Super bantamweight Isaac Zarate (15-3-3, 2 KOs) defeated fellow lefty Ramiro Robles (15-8-1, 8 KOs) by unanimous decision in Friday night’s “New Blood” main event from the Doubletree Hotel in Ontario, Calif.
Zarate, fighting out of San Pedro, Calif., adjusted his game plan as the fight went on showing patience in the opening rounds, and turning up the pace the rest of the way.
“I didn’t know a great deal about him going in so I needed to know what he could do before I started my attack,” Zarate said. “He was hard to hit at first, but I found the angles once I got comfortable.”
Going in, Zarate understood the difficulty in facing a tough boxer like Robles, who had previously seen action against world champion Danny Roman. Robles made things interesting by sustaining punches and going on the counter attack. His work rate, however, did not match that of Zarate’s, which was his ultimate unraveling.
Zarate won with scores 77-75 twice and 78-74.
In the “New Blood” co-feature, lightweight Manuel Mendez (16-2-3, 11 KOs) of Indio, Calif. power punched his way to a unanimous decision win over Gilberto Espinoza (9-1, 5 KOs) of Tijuana, Mexico.
The fight featured excellent action with very little holding with both boxers landing strikes inside the pocket. Mendez, using his trademark pressure, preferred to load up with power punches to the head and body, while Espinoza was more active with a jab and countered well.
Espinoza, sensing he had to turn the tide, switched back and forth between orthodox and southpaw in the middle rounds in an effort to confuse the stronger Mendez. Mendez, however, didn’t bite on the tactic and stayed disciplined with his game plan.
Top bantamweight prospect Saul Sanchez (9-0, 5 KOs) of Pacoima, Calif. showed why he’s among the finest young boxers in the bantamweight division by dispatching Leonardo Torres (4-12, 1 KO) at the 2:24 mark of the third round.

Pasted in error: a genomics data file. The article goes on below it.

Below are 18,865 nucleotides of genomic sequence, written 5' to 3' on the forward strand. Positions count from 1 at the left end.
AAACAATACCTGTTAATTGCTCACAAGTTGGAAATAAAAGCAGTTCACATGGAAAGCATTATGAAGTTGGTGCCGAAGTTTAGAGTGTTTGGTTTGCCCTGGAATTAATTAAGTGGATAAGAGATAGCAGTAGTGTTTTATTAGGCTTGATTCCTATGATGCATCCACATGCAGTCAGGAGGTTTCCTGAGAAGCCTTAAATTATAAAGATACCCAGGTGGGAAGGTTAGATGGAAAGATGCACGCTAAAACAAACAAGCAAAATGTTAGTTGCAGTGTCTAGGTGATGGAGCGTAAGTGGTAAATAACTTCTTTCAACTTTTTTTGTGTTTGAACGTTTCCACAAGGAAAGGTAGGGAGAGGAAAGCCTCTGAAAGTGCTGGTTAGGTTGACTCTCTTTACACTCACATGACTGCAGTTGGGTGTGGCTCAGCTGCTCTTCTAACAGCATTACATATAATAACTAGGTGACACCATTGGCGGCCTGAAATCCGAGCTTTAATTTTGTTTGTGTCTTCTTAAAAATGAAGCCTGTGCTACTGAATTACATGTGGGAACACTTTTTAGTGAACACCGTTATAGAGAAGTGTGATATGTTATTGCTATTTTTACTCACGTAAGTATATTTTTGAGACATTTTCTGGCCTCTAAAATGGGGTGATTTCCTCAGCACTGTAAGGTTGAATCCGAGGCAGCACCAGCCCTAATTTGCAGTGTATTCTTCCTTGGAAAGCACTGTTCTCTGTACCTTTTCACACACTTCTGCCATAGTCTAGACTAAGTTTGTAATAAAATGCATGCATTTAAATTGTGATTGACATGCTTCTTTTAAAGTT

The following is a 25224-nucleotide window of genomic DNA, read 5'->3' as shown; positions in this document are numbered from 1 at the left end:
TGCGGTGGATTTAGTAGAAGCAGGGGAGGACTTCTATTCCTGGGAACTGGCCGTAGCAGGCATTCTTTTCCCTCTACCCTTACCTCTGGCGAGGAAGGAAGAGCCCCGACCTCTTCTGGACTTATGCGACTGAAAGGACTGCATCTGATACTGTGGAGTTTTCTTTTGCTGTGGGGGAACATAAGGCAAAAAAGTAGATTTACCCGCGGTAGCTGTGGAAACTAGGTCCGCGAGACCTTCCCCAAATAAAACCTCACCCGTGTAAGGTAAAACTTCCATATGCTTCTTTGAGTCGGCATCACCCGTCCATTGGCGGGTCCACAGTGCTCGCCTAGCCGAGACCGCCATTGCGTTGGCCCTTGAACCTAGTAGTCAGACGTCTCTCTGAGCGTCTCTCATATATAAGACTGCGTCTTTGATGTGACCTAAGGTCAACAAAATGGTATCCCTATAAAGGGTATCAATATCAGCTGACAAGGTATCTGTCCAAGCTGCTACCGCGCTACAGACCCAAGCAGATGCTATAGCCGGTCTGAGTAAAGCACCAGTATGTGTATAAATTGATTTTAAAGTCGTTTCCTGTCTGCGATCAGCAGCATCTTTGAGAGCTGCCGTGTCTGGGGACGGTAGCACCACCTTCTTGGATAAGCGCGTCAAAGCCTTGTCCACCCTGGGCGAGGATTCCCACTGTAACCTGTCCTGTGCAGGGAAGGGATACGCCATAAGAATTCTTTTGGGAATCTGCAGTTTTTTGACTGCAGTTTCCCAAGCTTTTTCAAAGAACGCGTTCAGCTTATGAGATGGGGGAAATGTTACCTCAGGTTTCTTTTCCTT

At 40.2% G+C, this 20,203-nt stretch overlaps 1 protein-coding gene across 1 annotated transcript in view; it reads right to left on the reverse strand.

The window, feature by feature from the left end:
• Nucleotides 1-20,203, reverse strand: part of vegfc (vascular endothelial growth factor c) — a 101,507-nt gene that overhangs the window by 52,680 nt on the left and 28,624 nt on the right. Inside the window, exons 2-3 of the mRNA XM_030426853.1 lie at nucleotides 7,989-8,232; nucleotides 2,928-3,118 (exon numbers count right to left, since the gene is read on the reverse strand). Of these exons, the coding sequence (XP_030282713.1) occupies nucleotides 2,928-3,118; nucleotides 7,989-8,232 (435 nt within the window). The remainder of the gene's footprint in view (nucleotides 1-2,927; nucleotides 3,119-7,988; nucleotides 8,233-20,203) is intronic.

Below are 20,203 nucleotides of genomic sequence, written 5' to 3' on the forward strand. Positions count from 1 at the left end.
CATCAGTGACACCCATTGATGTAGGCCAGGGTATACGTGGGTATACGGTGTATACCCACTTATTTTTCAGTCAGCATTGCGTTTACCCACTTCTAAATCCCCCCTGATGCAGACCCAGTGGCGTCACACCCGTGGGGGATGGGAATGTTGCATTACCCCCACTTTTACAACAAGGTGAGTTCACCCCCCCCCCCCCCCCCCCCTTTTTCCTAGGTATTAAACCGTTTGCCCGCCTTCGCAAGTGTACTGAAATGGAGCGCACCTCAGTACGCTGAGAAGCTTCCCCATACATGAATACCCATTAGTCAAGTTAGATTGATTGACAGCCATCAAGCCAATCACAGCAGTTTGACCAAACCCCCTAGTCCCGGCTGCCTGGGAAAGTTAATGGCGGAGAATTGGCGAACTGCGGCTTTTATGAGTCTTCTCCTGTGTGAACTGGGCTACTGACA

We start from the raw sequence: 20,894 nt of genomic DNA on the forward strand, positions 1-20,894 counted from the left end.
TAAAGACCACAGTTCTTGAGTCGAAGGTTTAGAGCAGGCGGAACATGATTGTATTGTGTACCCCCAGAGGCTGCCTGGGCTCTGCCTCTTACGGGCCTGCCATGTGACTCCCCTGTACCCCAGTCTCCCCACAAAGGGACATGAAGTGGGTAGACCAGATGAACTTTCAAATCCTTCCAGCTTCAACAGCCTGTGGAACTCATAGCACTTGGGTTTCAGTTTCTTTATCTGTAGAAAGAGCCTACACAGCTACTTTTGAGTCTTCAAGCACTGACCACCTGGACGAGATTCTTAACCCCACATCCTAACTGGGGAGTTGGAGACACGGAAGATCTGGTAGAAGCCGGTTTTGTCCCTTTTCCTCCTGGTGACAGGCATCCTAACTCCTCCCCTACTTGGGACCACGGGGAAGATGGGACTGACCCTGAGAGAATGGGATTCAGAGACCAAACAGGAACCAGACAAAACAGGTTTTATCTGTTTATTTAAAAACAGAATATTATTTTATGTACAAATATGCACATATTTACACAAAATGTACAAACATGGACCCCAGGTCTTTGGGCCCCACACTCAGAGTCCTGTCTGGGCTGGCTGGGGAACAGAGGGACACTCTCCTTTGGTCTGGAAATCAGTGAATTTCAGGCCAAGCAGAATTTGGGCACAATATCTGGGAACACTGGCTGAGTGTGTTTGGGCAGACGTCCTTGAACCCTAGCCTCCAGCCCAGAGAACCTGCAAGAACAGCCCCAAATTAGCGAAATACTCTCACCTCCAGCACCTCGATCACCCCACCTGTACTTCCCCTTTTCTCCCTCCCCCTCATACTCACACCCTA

Sanchez scored pay dirt at the end of the second round when a bevy of punches nearly sent Torres through the ropes. Torres would beat the count, but was badly wounded.
In the third, Sanchez consistently backed up Torres with a strong jab and excellent body work. He scored a knockdown midway through the round and promptly finished him toward the end with a series of heavy punches.
Brandon Valdes (11-0, 6 KOs), a talented super bantamweight from Colombia, showed a diverse skill set in his unanimous decision sweep of Mexico’s Jose Fabian Naranjo (3-9-2, 1 KO). Valdes’ hand speed was of the superior variety and his shifty defense made him close to impossible to hit.
Valdes also showed tactical patience in waiting for clear openings to materialize, while never really forcing the issue. Scores 40-36 all around.
Lightweight prospect George Acosta (6-0, 1 KO) of the southern Los Angeles city of Whittier cruised to a unanimous decision win over Mexico’s Juan Alberto Castillo (1-1, 1 KO) in the night’s second bout.
Acosta owned a sizeable height advantage over Castillo and used it to control the fight. He knocked down Castillo in the first and never looked back. Acosta used an active jab to set up a body attack that had Castillo gassed by the fourth round. Scores: 40-35 twice, 39-36.
Featherweight prospect Anthony Chavez (6-0, 2 KOs) of San Bernardino, Calif. wasted no time in getting the action started. He pounced on the slow-footed Josafath Vazquez (5-4, 3 KOs) in the opening moments of the first round. A strong combination forced Vazquez onto the ropes where Chavez scored a knockdown.
Chavez then carefully stalked Vazquez and put him down for good with another batch of punches at the 1:45 mark of the first round. Chavez is managed by Henry Ramirez.